Even though the top men’s marathoners at the Beijing Olympics demonstrated that you can run fast on a hot day, weather again looms as a story line for Sunday’s 31st running of the Bank of America Chicago Marathon.
A host of Kenyan men and a more diverse international field of women will hope that the weather forecast of temperatures rising into the high 70s with a corresponding increase in humidity and winds fails to materialize as they seek to take advantage of Chicago’s historically fast course.
Kenyans lead men’s field
Sentimental favourite Daniel Njenga of Kenya, who has never finished worse than third in six attempts to win the title in Chicago, faces three of his countrymen with faster personal bests in a men’s field that includes 11 Kenyans and one Japanese runner who have broken 2:10.
Kenya’s Sammy Korir has the fastest personal best of 2:04:56 run in 2003 in Berlin when he pushed countryman Paul Tergat to a then World record of 2:04:55. Korir has not been able to duplicate that performance, however, leaving William Kipsang and Emmanuel Matai as the only other Kenyans in the field with faster personal bests than Njenga.
Richard Limo, Moses Arusei have both broken 2:07 while Timothy Cherigat, the 2004 Boston Marathon champion, and Christopher Cheiboiboch, who was second at both Boston and New York in 2002 have a big race pedigree that make them threats.
Japan’s Arata Fujiwara, who was second in this year’s Tokyo Marathon, is the only non Kenyan in the invited runners’ field who might threaten Kenyan dominance of the race. Both the potential warm, humid weather and the fact that there is no clear favourite in the men’s race would appear to indicate another close race like the last two years in Chicago where Patrick Ivuti, who is not returning to defend his 2008 title, beat Beijing Olympic silver medalist Jaouad Gharib of Morocco in the final strides.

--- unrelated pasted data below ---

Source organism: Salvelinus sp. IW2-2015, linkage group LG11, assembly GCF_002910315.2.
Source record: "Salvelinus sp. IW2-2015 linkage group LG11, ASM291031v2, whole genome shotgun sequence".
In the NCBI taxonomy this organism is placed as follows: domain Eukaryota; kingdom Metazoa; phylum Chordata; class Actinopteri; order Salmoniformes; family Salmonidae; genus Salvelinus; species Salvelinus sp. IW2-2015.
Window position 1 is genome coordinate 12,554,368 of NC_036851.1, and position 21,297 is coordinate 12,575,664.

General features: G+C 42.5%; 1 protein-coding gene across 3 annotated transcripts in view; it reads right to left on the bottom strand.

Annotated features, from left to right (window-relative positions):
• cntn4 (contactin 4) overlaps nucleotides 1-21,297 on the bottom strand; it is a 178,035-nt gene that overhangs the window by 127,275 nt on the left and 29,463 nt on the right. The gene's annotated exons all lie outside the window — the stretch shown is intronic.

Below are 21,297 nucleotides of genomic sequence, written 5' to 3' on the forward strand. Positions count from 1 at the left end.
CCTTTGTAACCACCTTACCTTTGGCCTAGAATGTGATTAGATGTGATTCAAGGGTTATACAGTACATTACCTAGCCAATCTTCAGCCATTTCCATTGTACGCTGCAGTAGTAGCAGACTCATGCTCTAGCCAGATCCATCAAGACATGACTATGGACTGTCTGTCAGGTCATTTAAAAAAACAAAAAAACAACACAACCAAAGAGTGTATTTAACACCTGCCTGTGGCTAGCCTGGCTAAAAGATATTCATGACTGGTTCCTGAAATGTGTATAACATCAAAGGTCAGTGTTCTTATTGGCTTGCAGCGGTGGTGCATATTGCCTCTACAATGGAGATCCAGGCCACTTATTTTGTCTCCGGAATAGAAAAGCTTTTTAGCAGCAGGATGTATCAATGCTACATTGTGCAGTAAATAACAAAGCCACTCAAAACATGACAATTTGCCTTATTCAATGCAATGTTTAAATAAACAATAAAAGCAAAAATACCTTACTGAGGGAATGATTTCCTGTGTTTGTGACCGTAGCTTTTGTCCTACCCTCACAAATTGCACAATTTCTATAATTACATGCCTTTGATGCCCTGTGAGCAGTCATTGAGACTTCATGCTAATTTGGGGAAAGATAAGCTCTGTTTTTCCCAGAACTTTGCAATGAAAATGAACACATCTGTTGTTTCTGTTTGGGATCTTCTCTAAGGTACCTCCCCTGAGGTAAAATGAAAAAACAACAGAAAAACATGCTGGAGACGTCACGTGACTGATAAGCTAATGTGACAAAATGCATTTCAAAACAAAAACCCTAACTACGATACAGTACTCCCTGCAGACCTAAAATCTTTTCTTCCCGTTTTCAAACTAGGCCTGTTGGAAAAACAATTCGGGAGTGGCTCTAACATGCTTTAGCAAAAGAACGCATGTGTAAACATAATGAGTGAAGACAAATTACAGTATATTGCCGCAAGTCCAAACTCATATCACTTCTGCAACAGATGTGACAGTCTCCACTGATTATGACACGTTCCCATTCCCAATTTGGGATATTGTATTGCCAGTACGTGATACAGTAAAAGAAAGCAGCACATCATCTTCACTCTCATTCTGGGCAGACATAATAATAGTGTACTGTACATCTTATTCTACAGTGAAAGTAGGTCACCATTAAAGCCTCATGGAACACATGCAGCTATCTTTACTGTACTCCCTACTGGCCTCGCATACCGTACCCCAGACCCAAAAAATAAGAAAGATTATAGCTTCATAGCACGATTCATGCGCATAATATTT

Defending champion Adere takes on Olympic champion
The women’s race also had an exciting finish last year as returning defending champion Berhane Adere of Ethiopia snuck past runner up Adriana Pirtea of Romania in the final 50 meters. The pair could battle to the end again this year, but they will face other challengers including this year’s Olympic champion and 2004 Chicago champion Constantina Tomescu-Dita of Romania.
Tomescu-Dita, who used her familiar front running tactics to outrun the field in the last half of the race in Beijing, said she would alter her approach to this year’s race and run with the lead pack until later in the race.
The oldest athlete to win a marathon title at the Olympics at age 38, Tomescu-Dita noted that her life has changed significantly since the victory. Sponsors came calling, more people recognize her now, and she came to Chicago 10 days prior to this year’s event and has made several promotional appearances during race week. She says that she still has the desire to attempt to win Chicago again and London, where she has competed seven times without a victory yet, but that she probably will only be competing at the top level of the sport for another two years at most.
“I want to be with my son more,” she said. “To have more of a ‘normal’ life.”
The demands of her career, Tomescu-Dita said, make her life anything but normal right now.
Competing with the aforementioned trio of top women will be Ethiopia’s Bezunesh Bekele and Worknesh Tola, Russians Lidiya Grigoryeva and Alevtina Biktimirova, and Japan’s Kiyoko Shimahara.
Adere, who has the fastest personal best of the contenders, will be hoping to defend her title even if it takes a blazing finish like last year. Pirtea is hoping to lower her personal best from 2:28 down to the 2:26 to 2:24 range. Tomescu-Dita said that she believed a 2:22 to 2:24 was possible for her if the weather cooperates. A hot, humid day could make the finish times for the leaders closer to 2:33:49 Adere ran to win last year’s race when everyone was cautious about running too fast too early as temperatures soared into the high 80s.
It should not be that much of a furnace during this year’s race as even though the forecast is for temperatures in the mid to high 70s, it is also supposed to be overcast, rather than a clear sky where the radiant heat would add to the misery of the runners. Race officials have learned from last year’s race, said race director Carey Pinkowski, and have taken steps to avoid the problems that brought a storm of criticism when last year’s race was cut short due to the weather. Better on course communication, beefed up aid stations, and an improved action plan to deal with the weather have been planned for this year’s event, which is the first under new title sponsor Bank of America.
Jim Ferstle for the IAAF